All signs suggest that Afghanistan is likely to be in for a rough ride under the Taliban. The most urgent worries include potential reprisals against Afghans who helped the United States, violations of women’s rights, and the possibility that the country will become a haven for international terrorist organizations. 

The state of the Afghan economy seems to be relegated to a second tier of concerns, at least for the moment. However, there are already dire warnings that the economy will collapse, with prices exploding into hyperinflation. How likely is that? We don’t know yet, but this commentary explains what to watch for.

What is hyperinflation and where does it come from?*

Hyperinflation, loosely understood, simply means very rapid inflation. Percentage rates of inflation in the millions or billions have been observed in extreme cases like Weimar Germany after World War I, Hungary after World War II, Zimbabwe earlier in this century, and most recently in Venezuela. Afghanistan might well be next.

The origins of hyperinflation can be analyzed in terms of a simple formula called the equation of exchange: MV=PQ. In this equation, M stands for the quantity of money, V for velocity, P for the price level, and Q for the level of real GDP. Velocity, the least familiar term, can be thought of as the rate at which the stock of money circulates through the economy. Formally, it is defined as nominal GDP (that is, P times Q) divided by the money stock, M – a definition that makes the equation of exchange a simple accounting identity. 

For present purposes, it is more useful to rewrite the equation as P=MV/Q, which I call the “inflation accounting equation.” That equation makes it clear that any increase in the price level can be attributed to an increase in the money stock; an increase in velocity; a decrease in real GDP; or some combination of those factors. 

Some accounts of hyperinflation describe it as a result of “too much money chasing too few goods” – a formulation that implies a combination of rising M and falling Q. However, that is an oversimplification. For one thing, it neglects the key role played by velocity. More importantly, it ignores some critical feedback links among the variables that account for the explosive quality of historically observed hyperinflations.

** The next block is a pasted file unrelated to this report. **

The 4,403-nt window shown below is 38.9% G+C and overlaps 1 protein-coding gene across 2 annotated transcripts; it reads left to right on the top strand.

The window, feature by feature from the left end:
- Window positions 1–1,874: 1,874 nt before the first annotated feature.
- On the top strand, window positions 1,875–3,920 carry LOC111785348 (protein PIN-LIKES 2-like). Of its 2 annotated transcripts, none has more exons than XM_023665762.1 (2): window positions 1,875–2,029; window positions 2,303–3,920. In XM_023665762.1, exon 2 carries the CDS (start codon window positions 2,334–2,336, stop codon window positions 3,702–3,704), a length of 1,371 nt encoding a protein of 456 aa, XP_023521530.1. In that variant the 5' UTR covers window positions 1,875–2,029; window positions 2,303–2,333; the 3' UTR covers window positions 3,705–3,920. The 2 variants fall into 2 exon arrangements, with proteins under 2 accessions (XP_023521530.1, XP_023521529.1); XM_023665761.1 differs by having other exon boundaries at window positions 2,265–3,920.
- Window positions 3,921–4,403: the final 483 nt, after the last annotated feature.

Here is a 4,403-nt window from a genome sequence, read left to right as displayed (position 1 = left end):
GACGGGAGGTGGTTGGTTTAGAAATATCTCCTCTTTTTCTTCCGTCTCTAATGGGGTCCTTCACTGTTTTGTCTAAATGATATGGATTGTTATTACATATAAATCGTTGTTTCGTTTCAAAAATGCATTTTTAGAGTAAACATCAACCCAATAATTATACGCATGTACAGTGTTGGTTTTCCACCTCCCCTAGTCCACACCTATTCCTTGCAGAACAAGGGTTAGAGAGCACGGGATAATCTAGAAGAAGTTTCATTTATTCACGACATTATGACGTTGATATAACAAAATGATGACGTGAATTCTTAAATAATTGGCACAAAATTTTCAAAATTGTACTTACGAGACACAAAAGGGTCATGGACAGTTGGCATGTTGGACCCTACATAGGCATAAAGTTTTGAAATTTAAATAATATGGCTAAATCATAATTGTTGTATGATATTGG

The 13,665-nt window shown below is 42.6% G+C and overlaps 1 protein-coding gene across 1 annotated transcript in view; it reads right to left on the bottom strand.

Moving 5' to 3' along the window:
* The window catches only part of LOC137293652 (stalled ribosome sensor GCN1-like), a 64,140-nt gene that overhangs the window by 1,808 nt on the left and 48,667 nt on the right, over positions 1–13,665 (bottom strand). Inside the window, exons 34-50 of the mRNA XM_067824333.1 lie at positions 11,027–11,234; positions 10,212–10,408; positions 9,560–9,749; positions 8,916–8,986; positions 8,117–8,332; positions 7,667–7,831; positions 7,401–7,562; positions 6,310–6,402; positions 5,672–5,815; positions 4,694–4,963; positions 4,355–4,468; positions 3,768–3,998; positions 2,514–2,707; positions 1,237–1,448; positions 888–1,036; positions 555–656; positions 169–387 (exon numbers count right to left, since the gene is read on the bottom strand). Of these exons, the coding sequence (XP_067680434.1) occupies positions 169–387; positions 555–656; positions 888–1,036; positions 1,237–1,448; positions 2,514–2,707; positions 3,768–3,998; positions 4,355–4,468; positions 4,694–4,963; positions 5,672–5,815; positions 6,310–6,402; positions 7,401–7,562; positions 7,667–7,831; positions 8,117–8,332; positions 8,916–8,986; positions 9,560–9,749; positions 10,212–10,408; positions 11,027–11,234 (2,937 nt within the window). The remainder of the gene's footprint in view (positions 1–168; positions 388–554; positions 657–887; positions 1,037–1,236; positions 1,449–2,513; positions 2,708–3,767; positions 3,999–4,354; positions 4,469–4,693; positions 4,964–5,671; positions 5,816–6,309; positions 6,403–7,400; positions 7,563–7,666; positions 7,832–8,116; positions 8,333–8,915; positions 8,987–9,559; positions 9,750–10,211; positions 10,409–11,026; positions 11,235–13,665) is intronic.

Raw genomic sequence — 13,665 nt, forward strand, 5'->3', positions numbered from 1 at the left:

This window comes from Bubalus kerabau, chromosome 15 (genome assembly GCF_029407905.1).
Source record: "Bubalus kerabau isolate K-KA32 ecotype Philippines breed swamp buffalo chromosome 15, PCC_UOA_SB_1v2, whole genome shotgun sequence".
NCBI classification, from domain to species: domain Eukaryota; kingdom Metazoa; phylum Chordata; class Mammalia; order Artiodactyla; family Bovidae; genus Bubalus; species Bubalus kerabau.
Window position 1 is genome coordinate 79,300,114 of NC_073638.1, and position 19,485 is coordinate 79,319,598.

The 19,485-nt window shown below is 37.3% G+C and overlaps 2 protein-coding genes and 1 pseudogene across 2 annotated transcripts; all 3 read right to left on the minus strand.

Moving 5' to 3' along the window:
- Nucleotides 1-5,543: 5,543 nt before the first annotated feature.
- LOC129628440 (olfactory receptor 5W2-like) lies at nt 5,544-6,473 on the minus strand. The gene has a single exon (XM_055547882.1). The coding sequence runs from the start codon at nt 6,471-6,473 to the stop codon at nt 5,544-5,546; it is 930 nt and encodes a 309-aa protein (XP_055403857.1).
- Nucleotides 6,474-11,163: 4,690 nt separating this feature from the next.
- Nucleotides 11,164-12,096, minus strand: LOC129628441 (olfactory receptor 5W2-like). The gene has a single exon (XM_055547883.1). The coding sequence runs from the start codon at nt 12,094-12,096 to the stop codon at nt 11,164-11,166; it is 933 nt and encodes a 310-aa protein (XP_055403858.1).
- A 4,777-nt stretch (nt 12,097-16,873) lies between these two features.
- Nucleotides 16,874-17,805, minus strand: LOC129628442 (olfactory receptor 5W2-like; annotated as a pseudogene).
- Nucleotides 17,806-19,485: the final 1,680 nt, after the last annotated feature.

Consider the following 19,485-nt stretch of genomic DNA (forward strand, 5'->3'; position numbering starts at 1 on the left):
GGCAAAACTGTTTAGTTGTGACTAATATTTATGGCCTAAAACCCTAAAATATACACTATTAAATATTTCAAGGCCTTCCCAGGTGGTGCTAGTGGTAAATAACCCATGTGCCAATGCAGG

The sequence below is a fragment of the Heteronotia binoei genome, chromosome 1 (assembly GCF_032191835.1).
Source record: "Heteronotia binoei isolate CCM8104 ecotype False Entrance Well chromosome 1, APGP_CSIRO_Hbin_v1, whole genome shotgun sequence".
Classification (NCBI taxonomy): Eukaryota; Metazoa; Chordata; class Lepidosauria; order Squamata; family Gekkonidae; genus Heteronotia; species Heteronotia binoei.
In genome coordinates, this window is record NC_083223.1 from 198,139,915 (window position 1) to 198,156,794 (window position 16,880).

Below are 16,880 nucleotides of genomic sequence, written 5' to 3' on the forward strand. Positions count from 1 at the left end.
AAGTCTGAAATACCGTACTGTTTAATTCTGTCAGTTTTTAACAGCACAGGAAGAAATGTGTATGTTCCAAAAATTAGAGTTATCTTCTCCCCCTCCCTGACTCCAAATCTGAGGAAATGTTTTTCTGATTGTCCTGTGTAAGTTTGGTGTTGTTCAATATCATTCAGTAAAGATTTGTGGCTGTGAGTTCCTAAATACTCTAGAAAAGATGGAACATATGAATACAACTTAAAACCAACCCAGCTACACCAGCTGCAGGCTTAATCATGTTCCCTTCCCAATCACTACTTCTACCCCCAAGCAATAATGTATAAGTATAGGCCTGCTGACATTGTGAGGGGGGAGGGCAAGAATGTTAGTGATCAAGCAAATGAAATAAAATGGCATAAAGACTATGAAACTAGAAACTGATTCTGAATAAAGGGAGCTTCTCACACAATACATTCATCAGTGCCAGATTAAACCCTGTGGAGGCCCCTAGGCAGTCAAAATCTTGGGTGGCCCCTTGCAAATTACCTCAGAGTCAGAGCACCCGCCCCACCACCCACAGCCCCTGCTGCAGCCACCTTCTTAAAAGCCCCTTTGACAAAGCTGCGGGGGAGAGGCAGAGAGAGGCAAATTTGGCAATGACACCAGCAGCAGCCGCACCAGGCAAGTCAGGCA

The first feedback pathway acts through velocity and arises from the function of money as a temporary store of value. Hyperinflation undermines the store of value function because it causes money held idly in cash or bank accounts to lose significant purchasing power over even a few days. Rather than holding money, then, hyperinflation creates an incentive to exchange any money one has for something of more certain value as soon as possible. Economists call that asset substitution

Basic consumer goods such as canned goods or bags of rice are one alternative asset. If we look at what really happens in countries undergoing hyperinflation, however, the most popular substitute asset is a more stable foreign currency. People exchange their marks, Zimbabwe dollars, bolivars, or whatever for dollars or euros as fast as they can. 

The second feedback pathway operates through the impact of hyperinflation on real output. In your Econ 101 course, you may have encountered a relationship called the Phillips curve, which posits that higher inflation is associated with lower unemployment and faster economic growth. However, it turns out that the Phillips curve applies only to relatively moderate rates of inflation. At faster rates, inflation is harmful, not helpful, to the real economy. Rapid inflation makes business planning difficult, disrupts financial markets, and undermines the smooth operation of payments systems. Indirectly, it leads to labor strife, social disruption, political instability, and capital flight.

The third feedback pathway operates through the effects of inflation on fiscal and monetary policy. This pathway is less direct than those for velocity or GDP growth, but under conditions of hyperinflation, it can be quite powerful.